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Discussion Starter · #1 ·
Just kidding! I don't have a thousand to spend. (If only.) But my underlying point is serious. Like a lot of aspiring authors, I've reached a kind of early-stage plateau: three Kindle books in a mystery series launched, really great reviews for the first one, bursts of free downloads under Kindle Select, but overall sales merely plodding along at VERY modest levels, and no obvious route out of the doldrums. I need to regroup!

Then I see forum posts suggesting that "serious" self-published authors (people for whom writing has become the main job) expect to spend from five hundred to two thousand dollars or pounds a month on advertising. Wow!

My budget only runs to a tiny fraction of that, and is balanced by other things that writers recommend - blogging, Facebooking, tweeting, networking, forum posts, Select campaigns, price tweaking, keyword optimisation, plus some small spend on AMS and FB ads. In other words, the whole nine yards.

But it's exhausting! I'm not very good at it, and as most authors will know, it's a major distraction from writing. And I suspect there comes a time when a lot of us must wonder if the heft of some more serious spending would short-circuit some of this. We might not have a thousand a month to play with, but maybe we would spend more than we do now if we had some confidence that the rewards would be there.

But would they be? And if so, when does one reach that point? Can you kick-start sales growth by doing some significant spending early in your career? And if so, spending how and where? Or is it a chicken-and-egg situation? Do you need to have critical mass already before serious spending actually works?
 

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I don't spend nearly that much but I do have a rapid release schedule. Given the maturing market and shifts in the publishing landscape over the past year or so, I think you have to do one or the other. I think that a rapid release schedule or ad spend has to be built into your platform these days. I opt for the rapid release schedule. I do run a few ads here and there (tinkering with AMS ads right now) but it's not like it was back in 2010 and 2011. The days of simply publishing and waiting for an audience to find you are over. This market is a difficult one to navigate, but I believe it can be done. Good luck.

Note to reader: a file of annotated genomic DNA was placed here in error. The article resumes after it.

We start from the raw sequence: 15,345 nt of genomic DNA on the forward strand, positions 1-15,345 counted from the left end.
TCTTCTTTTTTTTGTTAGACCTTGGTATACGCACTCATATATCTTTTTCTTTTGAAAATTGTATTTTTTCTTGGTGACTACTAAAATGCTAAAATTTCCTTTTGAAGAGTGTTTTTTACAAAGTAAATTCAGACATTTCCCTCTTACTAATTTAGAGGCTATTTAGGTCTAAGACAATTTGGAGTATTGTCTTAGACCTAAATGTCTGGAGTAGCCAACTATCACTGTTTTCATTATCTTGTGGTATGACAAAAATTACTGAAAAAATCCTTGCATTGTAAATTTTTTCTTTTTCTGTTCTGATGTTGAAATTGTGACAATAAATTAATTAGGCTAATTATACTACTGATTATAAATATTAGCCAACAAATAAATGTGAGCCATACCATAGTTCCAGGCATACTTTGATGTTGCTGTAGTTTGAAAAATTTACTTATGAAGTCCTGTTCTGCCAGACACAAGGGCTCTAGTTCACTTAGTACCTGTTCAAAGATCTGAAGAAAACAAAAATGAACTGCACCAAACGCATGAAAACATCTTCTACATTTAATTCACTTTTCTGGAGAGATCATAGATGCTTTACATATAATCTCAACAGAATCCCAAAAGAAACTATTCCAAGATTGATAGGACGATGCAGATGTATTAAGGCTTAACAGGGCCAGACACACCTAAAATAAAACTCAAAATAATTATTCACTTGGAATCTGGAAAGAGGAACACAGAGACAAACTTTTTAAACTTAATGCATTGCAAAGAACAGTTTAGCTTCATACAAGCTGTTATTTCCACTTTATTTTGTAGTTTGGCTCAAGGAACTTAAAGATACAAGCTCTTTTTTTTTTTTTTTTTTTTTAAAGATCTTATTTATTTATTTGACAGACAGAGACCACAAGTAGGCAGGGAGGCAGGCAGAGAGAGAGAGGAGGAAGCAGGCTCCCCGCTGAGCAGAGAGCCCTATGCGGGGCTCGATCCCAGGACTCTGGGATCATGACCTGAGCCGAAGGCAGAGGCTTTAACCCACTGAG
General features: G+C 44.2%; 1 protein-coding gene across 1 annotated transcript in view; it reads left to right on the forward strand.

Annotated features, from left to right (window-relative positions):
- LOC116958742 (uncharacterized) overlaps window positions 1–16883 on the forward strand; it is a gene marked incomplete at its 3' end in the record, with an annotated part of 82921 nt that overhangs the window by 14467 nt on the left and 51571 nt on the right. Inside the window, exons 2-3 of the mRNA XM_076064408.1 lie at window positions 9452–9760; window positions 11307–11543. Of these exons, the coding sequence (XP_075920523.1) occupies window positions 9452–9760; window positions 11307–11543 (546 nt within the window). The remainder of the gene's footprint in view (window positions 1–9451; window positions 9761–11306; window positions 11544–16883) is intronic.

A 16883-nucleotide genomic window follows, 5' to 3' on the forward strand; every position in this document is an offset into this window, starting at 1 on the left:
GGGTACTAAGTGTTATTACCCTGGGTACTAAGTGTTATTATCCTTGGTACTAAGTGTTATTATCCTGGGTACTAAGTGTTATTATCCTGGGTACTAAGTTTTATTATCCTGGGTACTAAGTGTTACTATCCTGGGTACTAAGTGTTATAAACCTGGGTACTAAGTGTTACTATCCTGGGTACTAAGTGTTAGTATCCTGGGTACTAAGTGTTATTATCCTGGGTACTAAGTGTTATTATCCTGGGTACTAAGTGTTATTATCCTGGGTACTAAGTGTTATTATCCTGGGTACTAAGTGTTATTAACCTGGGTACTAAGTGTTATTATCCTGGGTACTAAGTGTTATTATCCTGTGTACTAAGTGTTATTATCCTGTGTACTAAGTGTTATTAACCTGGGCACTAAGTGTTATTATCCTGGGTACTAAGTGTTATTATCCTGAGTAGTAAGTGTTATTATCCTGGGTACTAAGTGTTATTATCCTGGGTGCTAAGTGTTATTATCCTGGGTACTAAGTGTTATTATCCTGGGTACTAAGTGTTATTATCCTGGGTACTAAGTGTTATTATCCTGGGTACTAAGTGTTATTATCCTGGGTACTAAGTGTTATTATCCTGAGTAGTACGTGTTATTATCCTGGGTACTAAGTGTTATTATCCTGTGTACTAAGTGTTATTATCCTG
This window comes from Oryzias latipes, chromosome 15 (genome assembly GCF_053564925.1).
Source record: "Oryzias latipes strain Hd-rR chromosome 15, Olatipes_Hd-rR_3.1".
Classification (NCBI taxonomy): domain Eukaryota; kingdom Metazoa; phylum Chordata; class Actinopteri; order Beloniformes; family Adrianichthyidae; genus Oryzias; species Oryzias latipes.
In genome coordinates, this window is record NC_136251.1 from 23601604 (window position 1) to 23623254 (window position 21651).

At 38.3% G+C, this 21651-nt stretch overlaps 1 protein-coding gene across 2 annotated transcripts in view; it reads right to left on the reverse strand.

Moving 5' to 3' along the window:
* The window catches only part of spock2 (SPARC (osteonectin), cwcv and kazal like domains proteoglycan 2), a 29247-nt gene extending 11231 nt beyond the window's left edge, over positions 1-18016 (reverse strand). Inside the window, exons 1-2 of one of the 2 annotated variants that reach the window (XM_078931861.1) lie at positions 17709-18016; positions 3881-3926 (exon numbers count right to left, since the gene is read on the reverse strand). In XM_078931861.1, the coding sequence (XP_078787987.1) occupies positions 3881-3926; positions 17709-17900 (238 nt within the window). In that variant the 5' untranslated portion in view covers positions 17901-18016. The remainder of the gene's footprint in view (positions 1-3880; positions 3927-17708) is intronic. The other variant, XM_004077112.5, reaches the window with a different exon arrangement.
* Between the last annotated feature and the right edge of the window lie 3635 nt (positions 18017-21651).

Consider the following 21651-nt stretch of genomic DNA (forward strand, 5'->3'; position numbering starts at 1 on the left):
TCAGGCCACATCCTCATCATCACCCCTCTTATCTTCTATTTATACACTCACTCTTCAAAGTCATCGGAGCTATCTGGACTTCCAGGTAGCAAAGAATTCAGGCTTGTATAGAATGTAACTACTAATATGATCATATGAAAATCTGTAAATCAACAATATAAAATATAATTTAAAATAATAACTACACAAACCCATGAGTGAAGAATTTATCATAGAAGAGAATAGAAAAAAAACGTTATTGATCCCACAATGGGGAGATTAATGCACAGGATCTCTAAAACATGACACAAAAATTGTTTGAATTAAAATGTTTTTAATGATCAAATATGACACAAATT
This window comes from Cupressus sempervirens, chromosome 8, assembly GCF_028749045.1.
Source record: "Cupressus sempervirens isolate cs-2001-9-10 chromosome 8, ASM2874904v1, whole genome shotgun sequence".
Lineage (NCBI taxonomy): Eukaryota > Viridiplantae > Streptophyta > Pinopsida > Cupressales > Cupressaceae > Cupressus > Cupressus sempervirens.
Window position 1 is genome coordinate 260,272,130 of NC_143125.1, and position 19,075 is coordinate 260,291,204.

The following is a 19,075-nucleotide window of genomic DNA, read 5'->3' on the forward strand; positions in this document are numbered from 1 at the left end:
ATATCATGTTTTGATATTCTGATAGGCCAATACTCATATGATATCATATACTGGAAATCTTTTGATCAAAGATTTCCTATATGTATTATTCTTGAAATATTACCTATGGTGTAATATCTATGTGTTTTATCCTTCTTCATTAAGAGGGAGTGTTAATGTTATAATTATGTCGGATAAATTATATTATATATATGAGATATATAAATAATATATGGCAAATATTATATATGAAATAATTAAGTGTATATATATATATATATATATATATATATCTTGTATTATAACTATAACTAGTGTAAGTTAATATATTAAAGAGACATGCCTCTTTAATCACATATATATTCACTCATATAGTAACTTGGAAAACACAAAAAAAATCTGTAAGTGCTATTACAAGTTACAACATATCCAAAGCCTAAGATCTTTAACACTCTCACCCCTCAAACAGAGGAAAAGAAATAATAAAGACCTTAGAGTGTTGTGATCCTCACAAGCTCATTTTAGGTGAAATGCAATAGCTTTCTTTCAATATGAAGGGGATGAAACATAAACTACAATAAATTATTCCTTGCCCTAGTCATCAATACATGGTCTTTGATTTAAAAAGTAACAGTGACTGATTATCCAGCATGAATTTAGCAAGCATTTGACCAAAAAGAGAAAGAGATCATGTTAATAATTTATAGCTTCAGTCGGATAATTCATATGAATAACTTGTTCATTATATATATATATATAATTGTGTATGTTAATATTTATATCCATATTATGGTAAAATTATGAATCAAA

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Why aren't your books set up as a series on Amazon? If you need to, revise the metadata in your KDP page and set them up with the series name so you can get Amazon to add a series page and linkages.

And then, more books. It's been my observation that few long-term careers are made off a handful of books. Keep writing and publishing. Advertising gets more effective the larger backlist you have.
 

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Here's what I suggest:

Pick a couple avenues of promotion, and abandon the rest. Pick those you're able to do effectively. Think 80/20.

For me, it's PPC and email.

Suppose you focus on AMS ads. Build slowly. Start a few campaigns with small budgets. Because you're focusing your attention on AMS (and ignoring everything else), you'll have the time to monitor your campaigns. Test and tweak. Increase the budgets of campaigns and keywords that work.